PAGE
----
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Psilocybin causes ‘significant reduction’ in symptoms of depression, largest of its kind study shows
COMPASS Pathways psilocybin study shows a significant improvement in treatment-resistant depression symptoms.
At the American Psychiatric Association (APA) 2022 Annual Meeting that began on May 21 in New Orleans, Louisiana, COMPASS Pathways unveiled the “largest randomized, controlled, double-blind study of psilocybin therapy ever completed,” according to a May 24 press release, and the data shows “significant” improvements to treatment-resistant depression (TRD) symptoms.
Participants were given a single dose of investigational COMP360 psilocybin, in doses of 25 mg or 10 mg, compared to 1 mg in patients with TRD. For the study, 233 patients with TRD received either 1 mg, 10 mg, or 25 mg COMP360 psilocybin, along with psychological support from therapists. Symptoms of depression were calculated using the Montgomery-Åsberg depression rating scale (MADRS).
The MADRS system has been used in the world of psychiatry since 1979 and measures apparent sadness (despondency, gloom), reported sadness, inner tension (discomfort, turmoil, dread), reduced sleep, reduced appetite, and concentration difficulty, typically in a ten-item questionnaire.
The people who received a 25 mg dose of COMP360 psilocybin with psychological support experienced a “highly statistically significant reduction in symptoms of depression after three weeks.” The difference between the group that received 25 mg and the group that received 1 mg was -6.6 on the MADRS depression scale at week three.
The effects also lasted very long—for three months, in some cases. The findings show that psilocybin provides “a rapid and durable response for up to 12 weeks.”
Twice the number of patients who received 25 mg (20.3%) had a “sustained response” at week 12, versus those who received 1 mg (10.1%). Tolerability and adverse effects were both reported mostly favorably, despite some reports commonly seen in people with TRD such as self-injury, but it was typically over a month after treatment.
“Treatment-resistant depression is one of the biggest challenges we face in psychiatry, and chances of success decreases with each treatment that a patient tries,” said David J Hellerstein MD, a Principal Investigator on the trial and Professor of Clinical Psychiatry at the Columbia University Irving Medical Center. “It’s rare to see such positive outcomes of clinical trials in this disease area, which is why these results are so significant. I hope this represents a major step in finding new options for people living with treatment-resistant depression.”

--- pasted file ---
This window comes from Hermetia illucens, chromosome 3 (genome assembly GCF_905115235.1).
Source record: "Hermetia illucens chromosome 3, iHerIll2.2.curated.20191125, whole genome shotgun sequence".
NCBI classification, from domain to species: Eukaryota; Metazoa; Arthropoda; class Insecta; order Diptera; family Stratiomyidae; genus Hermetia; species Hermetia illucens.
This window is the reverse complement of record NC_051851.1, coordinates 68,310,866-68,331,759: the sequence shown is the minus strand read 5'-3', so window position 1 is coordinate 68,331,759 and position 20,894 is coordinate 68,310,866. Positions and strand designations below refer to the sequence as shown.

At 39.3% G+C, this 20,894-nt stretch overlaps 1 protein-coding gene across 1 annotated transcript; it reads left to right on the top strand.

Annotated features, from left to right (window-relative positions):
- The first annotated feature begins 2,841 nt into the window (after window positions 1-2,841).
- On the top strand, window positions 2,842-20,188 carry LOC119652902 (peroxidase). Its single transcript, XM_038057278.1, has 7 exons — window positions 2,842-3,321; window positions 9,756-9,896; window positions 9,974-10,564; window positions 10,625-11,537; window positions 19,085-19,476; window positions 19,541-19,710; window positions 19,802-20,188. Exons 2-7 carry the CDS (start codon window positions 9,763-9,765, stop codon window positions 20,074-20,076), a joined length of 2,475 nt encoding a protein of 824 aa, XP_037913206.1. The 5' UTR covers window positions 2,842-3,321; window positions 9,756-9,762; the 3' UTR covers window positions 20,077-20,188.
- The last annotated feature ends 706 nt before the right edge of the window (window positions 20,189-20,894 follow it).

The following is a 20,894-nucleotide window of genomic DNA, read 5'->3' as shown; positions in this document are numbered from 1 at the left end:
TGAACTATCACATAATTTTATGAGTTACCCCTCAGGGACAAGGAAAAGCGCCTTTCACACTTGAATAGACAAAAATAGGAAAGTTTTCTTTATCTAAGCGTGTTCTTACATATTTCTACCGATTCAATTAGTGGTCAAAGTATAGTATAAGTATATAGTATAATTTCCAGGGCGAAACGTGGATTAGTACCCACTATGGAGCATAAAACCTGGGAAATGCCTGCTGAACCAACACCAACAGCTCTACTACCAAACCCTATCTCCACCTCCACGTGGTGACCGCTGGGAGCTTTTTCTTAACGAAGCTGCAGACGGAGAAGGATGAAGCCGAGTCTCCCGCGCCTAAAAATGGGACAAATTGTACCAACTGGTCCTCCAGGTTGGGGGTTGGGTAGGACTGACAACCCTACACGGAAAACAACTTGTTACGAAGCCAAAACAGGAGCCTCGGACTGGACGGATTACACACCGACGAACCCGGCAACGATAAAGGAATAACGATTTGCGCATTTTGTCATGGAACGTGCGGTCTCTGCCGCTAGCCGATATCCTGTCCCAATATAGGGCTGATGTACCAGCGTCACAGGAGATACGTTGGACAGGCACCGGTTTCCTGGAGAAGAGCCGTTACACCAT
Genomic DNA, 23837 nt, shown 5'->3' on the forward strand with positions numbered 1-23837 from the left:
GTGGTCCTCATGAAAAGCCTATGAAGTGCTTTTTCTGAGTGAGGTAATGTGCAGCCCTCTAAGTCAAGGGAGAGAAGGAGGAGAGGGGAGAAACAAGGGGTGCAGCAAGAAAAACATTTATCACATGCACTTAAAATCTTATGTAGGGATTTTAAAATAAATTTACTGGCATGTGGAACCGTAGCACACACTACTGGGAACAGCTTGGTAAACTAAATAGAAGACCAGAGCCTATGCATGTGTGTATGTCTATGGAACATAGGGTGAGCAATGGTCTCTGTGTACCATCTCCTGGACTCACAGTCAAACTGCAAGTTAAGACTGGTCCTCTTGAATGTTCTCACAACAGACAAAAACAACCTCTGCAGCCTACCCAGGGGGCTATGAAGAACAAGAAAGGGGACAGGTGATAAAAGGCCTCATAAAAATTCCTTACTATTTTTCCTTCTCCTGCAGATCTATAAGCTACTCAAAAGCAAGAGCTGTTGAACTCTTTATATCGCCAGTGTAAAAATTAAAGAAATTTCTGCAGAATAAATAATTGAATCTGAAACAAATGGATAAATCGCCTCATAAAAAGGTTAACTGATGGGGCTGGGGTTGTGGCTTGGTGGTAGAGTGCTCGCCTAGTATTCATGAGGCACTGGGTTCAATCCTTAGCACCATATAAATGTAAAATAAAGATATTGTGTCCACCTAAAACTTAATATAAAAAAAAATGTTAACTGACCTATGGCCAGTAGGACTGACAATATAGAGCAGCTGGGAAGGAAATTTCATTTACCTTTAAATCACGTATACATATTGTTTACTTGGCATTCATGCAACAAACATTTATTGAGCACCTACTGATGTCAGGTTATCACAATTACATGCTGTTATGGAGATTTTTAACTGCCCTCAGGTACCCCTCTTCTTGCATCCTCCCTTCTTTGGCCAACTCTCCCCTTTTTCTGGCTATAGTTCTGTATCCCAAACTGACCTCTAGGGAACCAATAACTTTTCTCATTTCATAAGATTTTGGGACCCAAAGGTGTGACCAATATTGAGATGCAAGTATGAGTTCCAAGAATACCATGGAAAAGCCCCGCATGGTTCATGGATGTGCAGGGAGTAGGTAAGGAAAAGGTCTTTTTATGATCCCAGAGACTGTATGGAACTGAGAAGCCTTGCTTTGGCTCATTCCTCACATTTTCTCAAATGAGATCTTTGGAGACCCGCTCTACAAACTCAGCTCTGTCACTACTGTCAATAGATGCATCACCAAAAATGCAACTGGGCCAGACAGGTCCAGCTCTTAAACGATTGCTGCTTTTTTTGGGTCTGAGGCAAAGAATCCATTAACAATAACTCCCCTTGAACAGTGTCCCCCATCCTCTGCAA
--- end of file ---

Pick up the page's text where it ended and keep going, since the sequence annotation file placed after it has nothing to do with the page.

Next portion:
Columbia University’s Department of Psychiatry said last year that its study is the “largest to date using psilocybin to treat depression in people who aren’t helped by existing therapies.” Tough challenges require thinking outside the box, in this case, with the active alkaloids from psilocybin mushrooms. Even Canadian Senator Larry Campbell admitted that he takes microdoses of psilocybin for the treatment of depression.
“Our mission is all about developing mental health innovations through scientific evidence, which is why we’re so honored to present the largest study of its kind at the APA,” said Dr. Guy Goodwin, Chief Medical Officer, COMPASS Pathways.
“In this study, a significant number of patients experienced improvement in their symptoms of depression after just a single dose of 25 mg psilocybin with psychological support, with effects lasting for up to three months of the study. We now need to continue our research to understand if this can be replicated in even larger trials.”
COMPASS is based in London, with offices in New York City and San Francisco, with clinical studies in North America and Europe.
There’s a divide in beliefs surrounding serotonin reuptake inhibitors (SSRIs). While some say SSRIs are a life-saver, others say they instead create an unnatural imbalance of neurotransmitters. Only a doctor can give you the final answer to that, and it’s assumed that people with TRD have already ruled out SSRI drugs like Prozac, Paxil, Zoloft, and Celexa.
The study cites data showing that over 320 million people globally suffer with major depressive disorder (MDD). About a third of these patients—a whopping 100 million people—aren’t helped by existing therapies and therefore have TRD.
And the most sobering data point? As many as 30% of them attempt suicide at least once during their lifetime.
In any case, psilocybin presents an entirely new mechanism for controlling treatment-resistant depression. The APA will also hold an online experience June 7-10 in case you missed the May event in New Orleans.
© 420 Intel
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